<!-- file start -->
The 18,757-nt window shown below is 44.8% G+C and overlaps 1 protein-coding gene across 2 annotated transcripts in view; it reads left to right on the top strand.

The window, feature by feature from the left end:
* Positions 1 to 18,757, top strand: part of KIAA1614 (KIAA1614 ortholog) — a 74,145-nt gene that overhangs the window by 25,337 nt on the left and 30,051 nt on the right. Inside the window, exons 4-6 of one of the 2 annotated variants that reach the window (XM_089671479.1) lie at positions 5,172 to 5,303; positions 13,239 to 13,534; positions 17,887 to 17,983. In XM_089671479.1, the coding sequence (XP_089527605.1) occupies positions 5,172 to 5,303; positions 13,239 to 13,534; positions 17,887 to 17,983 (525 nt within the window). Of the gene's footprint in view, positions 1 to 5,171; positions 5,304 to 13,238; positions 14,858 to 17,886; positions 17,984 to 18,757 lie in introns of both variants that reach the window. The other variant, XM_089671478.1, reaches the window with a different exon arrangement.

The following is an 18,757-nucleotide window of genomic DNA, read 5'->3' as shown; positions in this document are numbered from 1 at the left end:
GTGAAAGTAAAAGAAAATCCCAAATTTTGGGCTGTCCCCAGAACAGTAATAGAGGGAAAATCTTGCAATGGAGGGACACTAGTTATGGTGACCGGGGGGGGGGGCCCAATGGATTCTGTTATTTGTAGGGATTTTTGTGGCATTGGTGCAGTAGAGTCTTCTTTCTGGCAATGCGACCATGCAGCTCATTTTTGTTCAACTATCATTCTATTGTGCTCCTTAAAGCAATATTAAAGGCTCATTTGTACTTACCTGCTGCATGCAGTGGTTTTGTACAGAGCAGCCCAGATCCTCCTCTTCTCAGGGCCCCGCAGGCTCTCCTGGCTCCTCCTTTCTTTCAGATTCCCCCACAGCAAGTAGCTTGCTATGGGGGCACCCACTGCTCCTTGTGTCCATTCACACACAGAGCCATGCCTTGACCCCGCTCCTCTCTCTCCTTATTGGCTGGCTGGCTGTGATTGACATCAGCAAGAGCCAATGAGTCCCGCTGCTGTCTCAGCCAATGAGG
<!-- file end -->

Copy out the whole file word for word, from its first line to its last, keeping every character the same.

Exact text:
The 18,757-nt window shown below is 44.8% G+C and overlaps 1 protein-coding gene across 2 annotated transcripts in view; it reads left to right on the top strand.

The window, feature by feature from the left end:
* Positions 1 to 18,757, top strand: part of KIAA1614 (KIAA1614 ortholog) — a 74,145-nt gene that overhangs the window by 25,337 nt on the left and 30,051 nt on the right. Inside the window, exons 4-6 of one of the 2 annotated variants that reach the window (XM_089671479.1) lie at positions 5,172 to 5,303; positions 13,239 to 13,534; positions 17,887 to 17,983. In XM_089671479.1, the coding sequence (XP_089527605.1) occupies positions 5,172 to 5,303; positions 13,239 to 13,534; positions 17,887 to 17,983 (525 nt within the window). Of the gene's footprint in view, positions 1 to 5,171; positions 5,304 to 13,238; positions 14,858 to 17,886; positions 17,984 to 18,757 lie in introns of both variants that reach the window. The other variant, XM_089671478.1, reaches the window with a different exon arrangement.

The following is an 18,757-nucleotide window of genomic DNA, read 5'->3' as shown; positions in this document are numbered from 1 at the left end:
GTGAAAGTAAAAGAAAATCCCAAATTTTGGGCTGTCCCCAGAACAGTAATAGAGGGAAAATCTTGCAATGGAGGGACACTAGTTATGGTGACCGGGGGGGGGGGCCCAATGGATTCTGTTATTTGTAGGGATTTTTGTGGCATTGGTGCAGTAGAGTCTTCTTTCTGGCAATGCGACCATGCAGCTCATTTTTGTTCAACTATCATTCTATTGTGCTCCTTAAAGCAATATTAAAGGCTCATTTGTACTTACCTGCTGCATGCAGTGGTTTTGTACAGAGCAGCCCAGATCCTCCTCTTCTCAGGGCCCCGCAGGCTCTCCTGGCTCCTCCTTTCTTTCAGATTCCCCCACAGCAAGTAGCTTGCTATGGGGGCACCCACTGCTCCTTGTGTCCATTCACACACAGAGCCATGCCTTGACCCCGCTCCTCTCTCTCCTTATTGGCTGGCTGGCTGTGATTGACATCAGCAAGAGCCAATGAGTCCCGCTGCTGTCTCAGCCAATGAGG